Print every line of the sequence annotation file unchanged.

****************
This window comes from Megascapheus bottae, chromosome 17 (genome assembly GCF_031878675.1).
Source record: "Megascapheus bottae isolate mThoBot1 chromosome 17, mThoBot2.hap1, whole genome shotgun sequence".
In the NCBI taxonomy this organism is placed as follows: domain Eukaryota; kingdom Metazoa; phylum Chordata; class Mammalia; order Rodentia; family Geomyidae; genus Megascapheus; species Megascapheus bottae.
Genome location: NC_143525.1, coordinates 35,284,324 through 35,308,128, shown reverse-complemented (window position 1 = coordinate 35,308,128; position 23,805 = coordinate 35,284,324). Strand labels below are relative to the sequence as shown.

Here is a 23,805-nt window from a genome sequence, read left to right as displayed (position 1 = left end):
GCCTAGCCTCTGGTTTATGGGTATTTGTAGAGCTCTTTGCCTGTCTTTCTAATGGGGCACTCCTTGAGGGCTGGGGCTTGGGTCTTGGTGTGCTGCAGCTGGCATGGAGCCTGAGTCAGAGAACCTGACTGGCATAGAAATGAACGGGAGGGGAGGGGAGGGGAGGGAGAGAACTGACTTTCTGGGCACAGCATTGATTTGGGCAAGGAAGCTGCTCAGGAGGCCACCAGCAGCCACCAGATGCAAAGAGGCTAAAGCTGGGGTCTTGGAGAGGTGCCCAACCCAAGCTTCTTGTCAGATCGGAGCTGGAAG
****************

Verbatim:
This window comes from Megascapheus bottae, chromosome 17 (genome assembly GCF_031878675.1).
Source record: "Megascapheus bottae isolate mThoBot1 chromosome 17, mThoBot2.hap1, whole genome shotgun sequence".
In the NCBI taxonomy this organism is placed as follows: domain Eukaryota; kingdom Metazoa; phylum Chordata; class Mammalia; order Rodentia; family Geomyidae; genus Megascapheus; species Megascapheus bottae.
Genome location: NC_143525.1, coordinates 35,284,324 through 35,308,128, shown reverse-complemented (window position 1 = coordinate 35,308,128; position 23,805 = coordinate 35,284,324). Strand labels below are relative to the sequence as shown.

Here is a 23,805-nt window from a genome sequence, read left to right as displayed (position 1 = left end):
GCCTAGCCTCTGGTTTATGGGTATTTGTAGAGCTCTTTGCCTGTCTTTCTAATGGGGCACTCCTTGAGGGCTGGGGCTTGGGTCTTGGTGTGCTGCAGCTGGCATGGAGCCTGAGTCAGAGAACCTGACTGGCATAGAAATGAACGGGAGGGGAGGGGAGGGGAGGGAGAGAACTGACTTTCTGGGCACAGCATTGATTTGGGCAAGGAAGCTGCTCAGGAGGCCACCAGCAGCCACCAGATGCAAAGAGGCTAAAGCTGGGGTCTTGGAGAGGTGCCCAACCCAAGCTTCTTGTCAGATCGGAGCTGGAAG